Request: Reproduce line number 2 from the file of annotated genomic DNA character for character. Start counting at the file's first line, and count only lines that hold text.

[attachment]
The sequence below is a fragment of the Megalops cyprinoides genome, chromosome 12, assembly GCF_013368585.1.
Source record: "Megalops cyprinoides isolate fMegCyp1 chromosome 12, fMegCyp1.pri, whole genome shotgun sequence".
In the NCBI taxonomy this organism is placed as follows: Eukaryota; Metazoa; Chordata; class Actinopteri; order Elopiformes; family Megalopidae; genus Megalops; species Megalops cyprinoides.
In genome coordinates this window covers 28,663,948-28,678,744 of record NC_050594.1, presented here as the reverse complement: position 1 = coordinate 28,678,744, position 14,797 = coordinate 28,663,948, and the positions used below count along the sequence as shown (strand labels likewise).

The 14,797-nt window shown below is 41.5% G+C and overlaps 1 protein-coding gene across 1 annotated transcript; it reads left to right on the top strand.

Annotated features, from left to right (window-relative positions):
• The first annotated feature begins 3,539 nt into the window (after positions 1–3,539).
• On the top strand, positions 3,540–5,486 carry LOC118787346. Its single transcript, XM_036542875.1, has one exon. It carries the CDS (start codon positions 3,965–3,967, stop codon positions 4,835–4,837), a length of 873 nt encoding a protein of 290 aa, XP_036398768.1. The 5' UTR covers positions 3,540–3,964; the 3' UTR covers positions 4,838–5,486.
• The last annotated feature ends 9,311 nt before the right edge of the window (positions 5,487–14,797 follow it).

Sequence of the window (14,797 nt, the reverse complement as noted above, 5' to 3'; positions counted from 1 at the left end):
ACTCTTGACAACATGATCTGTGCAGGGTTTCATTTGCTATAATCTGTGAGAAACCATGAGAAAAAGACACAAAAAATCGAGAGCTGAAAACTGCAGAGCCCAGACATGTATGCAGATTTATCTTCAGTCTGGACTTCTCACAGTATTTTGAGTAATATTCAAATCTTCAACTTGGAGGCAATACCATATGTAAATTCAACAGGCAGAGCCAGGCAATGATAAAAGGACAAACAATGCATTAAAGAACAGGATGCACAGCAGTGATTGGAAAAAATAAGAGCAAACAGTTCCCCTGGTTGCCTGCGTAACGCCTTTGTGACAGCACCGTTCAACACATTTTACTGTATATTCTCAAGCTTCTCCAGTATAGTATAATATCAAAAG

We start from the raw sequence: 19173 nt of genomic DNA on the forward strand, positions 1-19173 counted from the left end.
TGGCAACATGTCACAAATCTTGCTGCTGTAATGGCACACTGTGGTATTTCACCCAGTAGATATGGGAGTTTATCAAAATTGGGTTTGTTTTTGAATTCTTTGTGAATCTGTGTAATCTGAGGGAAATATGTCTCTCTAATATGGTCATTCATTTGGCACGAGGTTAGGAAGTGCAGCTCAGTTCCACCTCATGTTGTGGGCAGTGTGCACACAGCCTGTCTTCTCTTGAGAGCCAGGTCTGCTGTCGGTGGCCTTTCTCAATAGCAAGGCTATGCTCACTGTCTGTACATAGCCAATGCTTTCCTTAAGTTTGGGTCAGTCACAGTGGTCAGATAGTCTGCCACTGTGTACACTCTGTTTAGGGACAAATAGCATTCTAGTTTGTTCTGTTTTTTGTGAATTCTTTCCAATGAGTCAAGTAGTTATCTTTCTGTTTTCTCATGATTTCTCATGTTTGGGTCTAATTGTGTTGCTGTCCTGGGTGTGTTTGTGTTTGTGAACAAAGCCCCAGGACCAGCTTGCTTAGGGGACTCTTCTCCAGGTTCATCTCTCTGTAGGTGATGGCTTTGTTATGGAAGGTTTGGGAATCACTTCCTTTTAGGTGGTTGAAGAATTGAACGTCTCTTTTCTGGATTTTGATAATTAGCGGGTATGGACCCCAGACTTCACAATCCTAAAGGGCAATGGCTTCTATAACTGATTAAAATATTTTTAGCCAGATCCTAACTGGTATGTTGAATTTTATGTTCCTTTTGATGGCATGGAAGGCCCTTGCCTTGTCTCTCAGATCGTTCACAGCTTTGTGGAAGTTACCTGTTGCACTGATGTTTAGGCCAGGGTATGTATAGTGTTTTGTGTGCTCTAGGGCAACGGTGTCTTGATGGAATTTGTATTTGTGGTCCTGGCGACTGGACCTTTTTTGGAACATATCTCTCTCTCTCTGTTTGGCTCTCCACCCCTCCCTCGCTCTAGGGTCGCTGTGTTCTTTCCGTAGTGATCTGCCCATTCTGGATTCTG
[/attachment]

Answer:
Source record: "Megalops cyprinoides isolate fMegCyp1 chromosome 12, fMegCyp1.pri, whole genome shotgun sequence".